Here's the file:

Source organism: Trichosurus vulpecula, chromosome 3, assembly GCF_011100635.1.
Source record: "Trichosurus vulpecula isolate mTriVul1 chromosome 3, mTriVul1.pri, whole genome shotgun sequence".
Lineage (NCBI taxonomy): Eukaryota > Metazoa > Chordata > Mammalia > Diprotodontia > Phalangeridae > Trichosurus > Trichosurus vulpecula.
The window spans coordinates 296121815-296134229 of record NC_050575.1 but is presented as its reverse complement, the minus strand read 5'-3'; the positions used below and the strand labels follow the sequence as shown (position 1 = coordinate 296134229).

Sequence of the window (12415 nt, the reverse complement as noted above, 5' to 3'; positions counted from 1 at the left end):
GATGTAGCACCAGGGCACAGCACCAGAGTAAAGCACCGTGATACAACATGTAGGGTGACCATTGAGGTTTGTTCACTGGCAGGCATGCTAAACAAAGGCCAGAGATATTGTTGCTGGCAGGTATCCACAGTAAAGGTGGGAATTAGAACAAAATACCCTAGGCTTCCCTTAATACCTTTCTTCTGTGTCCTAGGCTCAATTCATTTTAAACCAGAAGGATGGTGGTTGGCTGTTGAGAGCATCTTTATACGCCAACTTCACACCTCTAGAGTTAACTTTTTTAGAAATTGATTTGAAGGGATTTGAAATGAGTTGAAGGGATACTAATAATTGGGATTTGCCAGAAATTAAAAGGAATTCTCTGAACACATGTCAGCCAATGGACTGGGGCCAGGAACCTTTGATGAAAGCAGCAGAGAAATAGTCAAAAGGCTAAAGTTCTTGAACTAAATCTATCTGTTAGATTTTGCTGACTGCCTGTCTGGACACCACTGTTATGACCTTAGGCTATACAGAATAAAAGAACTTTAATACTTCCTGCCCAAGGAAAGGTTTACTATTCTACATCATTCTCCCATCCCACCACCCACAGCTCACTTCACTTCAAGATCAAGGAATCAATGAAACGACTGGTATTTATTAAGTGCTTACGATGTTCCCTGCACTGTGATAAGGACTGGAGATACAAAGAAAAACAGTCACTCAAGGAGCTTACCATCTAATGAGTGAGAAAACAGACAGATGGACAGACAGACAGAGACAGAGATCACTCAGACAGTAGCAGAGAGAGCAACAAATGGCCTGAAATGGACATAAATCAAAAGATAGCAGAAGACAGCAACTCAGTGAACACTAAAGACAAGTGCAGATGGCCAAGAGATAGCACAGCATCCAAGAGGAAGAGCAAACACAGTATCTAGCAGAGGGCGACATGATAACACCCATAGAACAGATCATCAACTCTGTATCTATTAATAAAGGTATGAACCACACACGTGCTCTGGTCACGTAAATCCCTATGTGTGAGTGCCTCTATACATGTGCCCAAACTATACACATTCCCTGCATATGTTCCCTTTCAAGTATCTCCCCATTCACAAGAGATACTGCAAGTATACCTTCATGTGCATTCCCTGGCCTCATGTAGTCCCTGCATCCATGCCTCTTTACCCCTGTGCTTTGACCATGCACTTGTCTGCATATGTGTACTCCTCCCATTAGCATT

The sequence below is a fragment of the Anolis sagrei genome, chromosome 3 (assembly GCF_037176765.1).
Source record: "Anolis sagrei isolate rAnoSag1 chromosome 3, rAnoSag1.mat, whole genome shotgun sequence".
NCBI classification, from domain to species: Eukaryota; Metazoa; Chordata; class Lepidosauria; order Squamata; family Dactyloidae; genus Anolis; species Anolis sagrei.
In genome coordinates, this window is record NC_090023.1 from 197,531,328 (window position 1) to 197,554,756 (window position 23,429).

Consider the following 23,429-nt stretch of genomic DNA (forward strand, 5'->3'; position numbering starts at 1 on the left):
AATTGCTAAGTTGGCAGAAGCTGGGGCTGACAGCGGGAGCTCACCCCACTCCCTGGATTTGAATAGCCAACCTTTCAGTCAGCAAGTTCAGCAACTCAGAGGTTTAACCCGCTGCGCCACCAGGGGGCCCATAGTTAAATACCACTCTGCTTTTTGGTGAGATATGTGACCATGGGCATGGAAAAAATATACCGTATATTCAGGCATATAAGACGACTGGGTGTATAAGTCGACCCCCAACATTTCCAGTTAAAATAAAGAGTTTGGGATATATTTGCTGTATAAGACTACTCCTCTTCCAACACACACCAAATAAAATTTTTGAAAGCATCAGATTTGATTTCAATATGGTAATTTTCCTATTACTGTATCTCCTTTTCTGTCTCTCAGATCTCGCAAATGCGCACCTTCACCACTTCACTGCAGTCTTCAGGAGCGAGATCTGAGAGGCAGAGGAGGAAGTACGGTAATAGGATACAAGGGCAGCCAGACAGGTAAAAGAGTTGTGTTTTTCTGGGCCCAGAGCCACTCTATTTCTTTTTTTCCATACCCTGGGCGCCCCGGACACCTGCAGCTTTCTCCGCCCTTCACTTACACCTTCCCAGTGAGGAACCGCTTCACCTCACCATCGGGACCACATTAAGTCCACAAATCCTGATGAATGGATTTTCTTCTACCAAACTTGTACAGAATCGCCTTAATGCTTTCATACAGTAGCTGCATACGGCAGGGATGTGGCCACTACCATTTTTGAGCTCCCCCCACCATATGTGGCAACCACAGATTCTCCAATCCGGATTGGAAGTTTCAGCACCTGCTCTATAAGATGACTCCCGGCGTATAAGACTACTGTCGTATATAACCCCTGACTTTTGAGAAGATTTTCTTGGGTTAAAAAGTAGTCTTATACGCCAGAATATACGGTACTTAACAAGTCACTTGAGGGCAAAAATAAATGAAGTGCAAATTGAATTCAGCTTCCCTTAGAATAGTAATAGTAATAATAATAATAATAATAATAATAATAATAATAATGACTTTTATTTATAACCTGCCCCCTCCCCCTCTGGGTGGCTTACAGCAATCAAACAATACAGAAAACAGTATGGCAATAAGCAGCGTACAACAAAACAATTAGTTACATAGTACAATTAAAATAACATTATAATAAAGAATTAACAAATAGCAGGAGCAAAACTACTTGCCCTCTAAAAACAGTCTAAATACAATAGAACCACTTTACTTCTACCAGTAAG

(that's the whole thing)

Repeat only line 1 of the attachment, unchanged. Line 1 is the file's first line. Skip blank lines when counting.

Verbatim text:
Source organism: Trichosurus vulpecula, chromosome 3, assembly GCF_011100635.1.